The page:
Research shows that over a dozen different diseases have been transmitted by mosquitoes. Some of the most common viruses are:
Aedes aegypti and Aedes albopictus mosquitoes are the primary vector-borne transmitters of this virus. The A.aegypti bites during the day while the A.albopictus is more prone to biting during dusk. The most common symptoms of chikungunya virus infection are fever and joint pain. Other symptoms may include headache, muscle pain, joint swelling, or rash. There is currently no vaccines for this virus.
For more information, follow this link to the CDC - https://www.cdc.gov/chikungunya/
Nearly 40% of the world’s population is at risk for dengue fever, which is spread by the Aedes aegypti mosquito. This disease is the leading cause of illness and death in the tropics and subtropical regions of the world. Dengue fever can have little to no symptoms associated with it, but common symptoms are: fever, headache, pain behind the eyes, joint and muscle pain. In the most severe cases, dengue fever can progress and lead to abnormal bleeding and low blood pressure. There are currently no vaccines for this virus.
For more information, follow this link to the CDC - http://www.cdc.gov/Dengue/
The culex mosquito is the main genus of the species responsible for transmitting the disease. WNV cycles between mosquitoes and birds. Humans do not develop high levels of the virus in their bloodstream and cannot pass the virus on to other biting mosquitoes. Most people infected with WNV will have no symptoms, but those that do usually report: fever, headache, body aches, joint pains, vomiting, diarrhea, or rash. There is currently no medication or vaccination for this virus.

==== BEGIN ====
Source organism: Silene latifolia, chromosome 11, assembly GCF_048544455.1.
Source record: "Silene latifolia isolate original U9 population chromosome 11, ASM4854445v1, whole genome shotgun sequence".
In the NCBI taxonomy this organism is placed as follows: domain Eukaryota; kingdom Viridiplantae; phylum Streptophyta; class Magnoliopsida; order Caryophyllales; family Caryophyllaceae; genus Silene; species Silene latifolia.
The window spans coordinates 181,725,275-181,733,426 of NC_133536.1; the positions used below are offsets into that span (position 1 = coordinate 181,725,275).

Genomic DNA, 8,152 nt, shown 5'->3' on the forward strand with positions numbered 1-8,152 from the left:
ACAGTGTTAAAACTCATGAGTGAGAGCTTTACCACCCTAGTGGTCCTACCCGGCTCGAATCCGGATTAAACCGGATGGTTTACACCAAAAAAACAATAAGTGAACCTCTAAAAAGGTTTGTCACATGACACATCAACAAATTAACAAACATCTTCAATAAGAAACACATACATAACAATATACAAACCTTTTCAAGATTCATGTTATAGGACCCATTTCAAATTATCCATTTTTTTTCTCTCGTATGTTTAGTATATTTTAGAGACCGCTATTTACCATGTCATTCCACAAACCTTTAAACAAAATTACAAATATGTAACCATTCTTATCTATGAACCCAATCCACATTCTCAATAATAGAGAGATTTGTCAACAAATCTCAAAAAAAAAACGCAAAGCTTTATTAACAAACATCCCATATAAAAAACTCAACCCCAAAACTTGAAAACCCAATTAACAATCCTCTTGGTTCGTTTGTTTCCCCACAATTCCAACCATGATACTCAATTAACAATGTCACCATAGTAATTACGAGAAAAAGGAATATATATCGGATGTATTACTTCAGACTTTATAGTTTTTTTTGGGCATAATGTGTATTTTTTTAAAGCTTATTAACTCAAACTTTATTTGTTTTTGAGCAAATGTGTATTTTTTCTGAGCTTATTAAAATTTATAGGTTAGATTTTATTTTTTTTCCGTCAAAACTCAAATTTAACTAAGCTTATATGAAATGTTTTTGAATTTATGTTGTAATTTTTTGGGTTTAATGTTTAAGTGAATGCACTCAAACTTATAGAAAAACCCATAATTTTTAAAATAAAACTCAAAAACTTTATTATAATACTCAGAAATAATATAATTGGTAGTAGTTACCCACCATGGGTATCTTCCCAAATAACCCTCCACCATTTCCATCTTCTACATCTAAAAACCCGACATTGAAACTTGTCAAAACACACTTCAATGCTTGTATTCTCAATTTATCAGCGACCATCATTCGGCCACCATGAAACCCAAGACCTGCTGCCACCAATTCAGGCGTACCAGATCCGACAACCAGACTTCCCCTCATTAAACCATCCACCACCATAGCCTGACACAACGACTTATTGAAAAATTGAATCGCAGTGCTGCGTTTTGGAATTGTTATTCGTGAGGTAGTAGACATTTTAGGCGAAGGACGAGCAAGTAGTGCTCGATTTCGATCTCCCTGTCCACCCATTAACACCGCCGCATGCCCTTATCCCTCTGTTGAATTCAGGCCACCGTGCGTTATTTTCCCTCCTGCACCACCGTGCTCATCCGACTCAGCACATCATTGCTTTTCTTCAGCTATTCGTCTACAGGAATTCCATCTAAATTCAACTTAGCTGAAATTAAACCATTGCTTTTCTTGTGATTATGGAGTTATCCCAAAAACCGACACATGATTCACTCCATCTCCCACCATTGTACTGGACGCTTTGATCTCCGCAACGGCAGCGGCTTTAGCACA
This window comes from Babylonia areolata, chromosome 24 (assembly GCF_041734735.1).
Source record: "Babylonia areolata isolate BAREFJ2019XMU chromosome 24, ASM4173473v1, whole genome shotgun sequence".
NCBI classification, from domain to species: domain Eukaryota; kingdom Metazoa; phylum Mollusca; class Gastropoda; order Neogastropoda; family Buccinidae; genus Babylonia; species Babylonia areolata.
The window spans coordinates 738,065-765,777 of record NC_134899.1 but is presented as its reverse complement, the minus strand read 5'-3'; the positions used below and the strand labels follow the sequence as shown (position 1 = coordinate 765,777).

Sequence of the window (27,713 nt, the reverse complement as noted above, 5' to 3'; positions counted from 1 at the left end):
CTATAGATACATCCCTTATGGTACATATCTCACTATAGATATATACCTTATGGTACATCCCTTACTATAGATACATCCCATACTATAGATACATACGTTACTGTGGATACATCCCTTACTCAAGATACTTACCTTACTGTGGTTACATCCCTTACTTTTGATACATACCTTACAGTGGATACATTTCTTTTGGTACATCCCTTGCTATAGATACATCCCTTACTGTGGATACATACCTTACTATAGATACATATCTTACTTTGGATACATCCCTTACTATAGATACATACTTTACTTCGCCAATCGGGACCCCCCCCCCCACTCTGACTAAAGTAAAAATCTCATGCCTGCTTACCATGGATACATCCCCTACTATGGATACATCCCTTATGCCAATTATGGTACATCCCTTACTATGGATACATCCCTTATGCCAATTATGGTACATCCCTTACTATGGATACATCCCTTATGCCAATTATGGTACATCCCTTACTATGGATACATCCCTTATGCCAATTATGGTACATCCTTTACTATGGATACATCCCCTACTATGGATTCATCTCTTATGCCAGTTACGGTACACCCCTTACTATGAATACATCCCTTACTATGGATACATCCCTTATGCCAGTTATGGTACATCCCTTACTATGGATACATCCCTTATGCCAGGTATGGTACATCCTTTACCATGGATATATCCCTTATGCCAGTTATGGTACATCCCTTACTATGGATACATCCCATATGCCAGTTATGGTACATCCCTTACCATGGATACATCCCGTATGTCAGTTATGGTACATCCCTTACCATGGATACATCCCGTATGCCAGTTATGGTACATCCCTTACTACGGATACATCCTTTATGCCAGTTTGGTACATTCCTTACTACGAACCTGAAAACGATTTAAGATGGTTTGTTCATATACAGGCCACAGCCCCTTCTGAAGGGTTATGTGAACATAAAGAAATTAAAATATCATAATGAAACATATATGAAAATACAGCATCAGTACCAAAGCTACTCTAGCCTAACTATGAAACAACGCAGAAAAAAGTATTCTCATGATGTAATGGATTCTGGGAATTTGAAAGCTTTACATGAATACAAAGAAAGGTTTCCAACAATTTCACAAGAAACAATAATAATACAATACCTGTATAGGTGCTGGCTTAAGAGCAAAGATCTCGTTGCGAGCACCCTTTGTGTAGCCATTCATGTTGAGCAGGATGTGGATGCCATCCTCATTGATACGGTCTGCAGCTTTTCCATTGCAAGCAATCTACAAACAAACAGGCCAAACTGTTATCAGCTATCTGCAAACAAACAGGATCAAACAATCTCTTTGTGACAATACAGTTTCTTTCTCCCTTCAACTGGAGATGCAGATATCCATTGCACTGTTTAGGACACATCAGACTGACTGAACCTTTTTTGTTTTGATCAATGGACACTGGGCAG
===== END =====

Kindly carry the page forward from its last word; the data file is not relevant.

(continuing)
For more information, follow this link to the CDC - http://www.cdc.gov/westnile/
The Zika Virus is carried and transmitted by the aedes aegypti mosquito. This mosquito is an aggressive mosquito that is active during the daytime. The virus causes birth defects and fetal abnormalities in pregnant women. While 80% of those infected by the virus show no symptoms, they include: slight fever, rash, headaches, joint and muscle pain. While uncommon, severe cases require hospitalization. There is currently no vaccines for this virus.
For more information, follow this link to the CDC - http://www.cdc.gov/zika/
Click on the map to explore epidemiological data the Dynamic Disease Map Viewer provided by the United States Geological Survey (USGS) and the Center for Disease Control (CDC)